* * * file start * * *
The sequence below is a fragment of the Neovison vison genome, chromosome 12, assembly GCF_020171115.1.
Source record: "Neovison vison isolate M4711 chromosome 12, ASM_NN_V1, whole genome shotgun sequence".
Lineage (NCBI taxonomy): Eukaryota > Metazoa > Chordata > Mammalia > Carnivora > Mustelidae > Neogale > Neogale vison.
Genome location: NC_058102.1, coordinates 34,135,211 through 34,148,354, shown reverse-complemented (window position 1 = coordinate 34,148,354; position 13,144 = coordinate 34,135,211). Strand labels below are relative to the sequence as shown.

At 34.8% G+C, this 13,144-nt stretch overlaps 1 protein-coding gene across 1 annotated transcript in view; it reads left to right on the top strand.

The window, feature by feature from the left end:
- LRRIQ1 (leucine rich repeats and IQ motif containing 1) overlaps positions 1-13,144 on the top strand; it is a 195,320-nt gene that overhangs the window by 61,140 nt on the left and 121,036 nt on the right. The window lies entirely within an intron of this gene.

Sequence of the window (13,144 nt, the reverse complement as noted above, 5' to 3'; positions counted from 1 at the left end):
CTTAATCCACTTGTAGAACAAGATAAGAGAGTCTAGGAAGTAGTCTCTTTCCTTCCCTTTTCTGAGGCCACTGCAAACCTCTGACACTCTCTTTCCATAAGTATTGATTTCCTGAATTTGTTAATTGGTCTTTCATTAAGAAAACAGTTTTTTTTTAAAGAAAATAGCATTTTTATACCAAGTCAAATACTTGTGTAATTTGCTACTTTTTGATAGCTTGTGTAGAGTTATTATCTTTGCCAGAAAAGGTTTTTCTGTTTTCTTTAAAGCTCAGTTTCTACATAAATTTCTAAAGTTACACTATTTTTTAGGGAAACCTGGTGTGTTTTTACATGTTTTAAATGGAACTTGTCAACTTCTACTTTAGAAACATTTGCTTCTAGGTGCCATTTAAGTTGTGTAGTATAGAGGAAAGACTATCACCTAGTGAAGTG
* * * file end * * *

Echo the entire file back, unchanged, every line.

The sequence below is a fragment of the Neovison vison genome, chromosome 12, assembly GCF_020171115.1.
Source record: "Neovison vison isolate M4711 chromosome 12, ASM_NN_V1, whole genome shotgun sequence".
Lineage (NCBI taxonomy): Eukaryota > Metazoa > Chordata > Mammalia > Carnivora > Mustelidae > Neogale > Neogale vison.
Genome location: NC_058102.1, coordinates 34,135,211 through 34,148,354, shown reverse-complemented (window position 1 = coordinate 34,148,354; position 13,144 = coordinate 34,135,211). Strand labels below are relative to the sequence as shown.

At 34.8% G+C, this 13,144-nt stretch overlaps 1 protein-coding gene across 1 annotated transcript in view; it reads left to right on the top strand.

The window, feature by feature from the left end:
- LRRIQ1 (leucine rich repeats and IQ motif containing 1) overlaps positions 1-13,144 on the top strand; it is a 195,320-nt gene that overhangs the window by 61,140 nt on the left and 121,036 nt on the right. The window lies entirely within an intron of this gene.

Sequence of the window (13,144 nt, the reverse complement as noted above, 5' to 3'; positions counted from 1 at the left end):
CTTAATCCACTTGTAGAACAAGATAAGAGAGTCTAGGAAGTAGTCTCTTTCCTTCCCTTTTCTGAGGCCACTGCAAACCTCTGACACTCTCTTTCCATAAGTATTGATTTCCTGAATTTGTTAATTGGTCTTTCATTAAGAAAACAGTTTTTTTTTAAAGAAAATAGCATTTTTATACCAAGTCAAATACTTGTGTAATTTGCTACTTTTTGATAGCTTGTGTAGAGTTATTATCTTTGCCAGAAAAGGTTTTTCTGTTTTCTTTAAAGCTCAGTTTCTACATAAATTTCTAAAGTTACACTATTTTTTAGGGAAACCTGGTGTGTTTTTACATGTTTTAAATGGAACTTGTCAACTTCTACTTTAGAAACATTTGCTTCTAGGTGCCATTTAAGTTGTGTAGTATAGAGGAAAGACTATCACCTAGTGAAGTG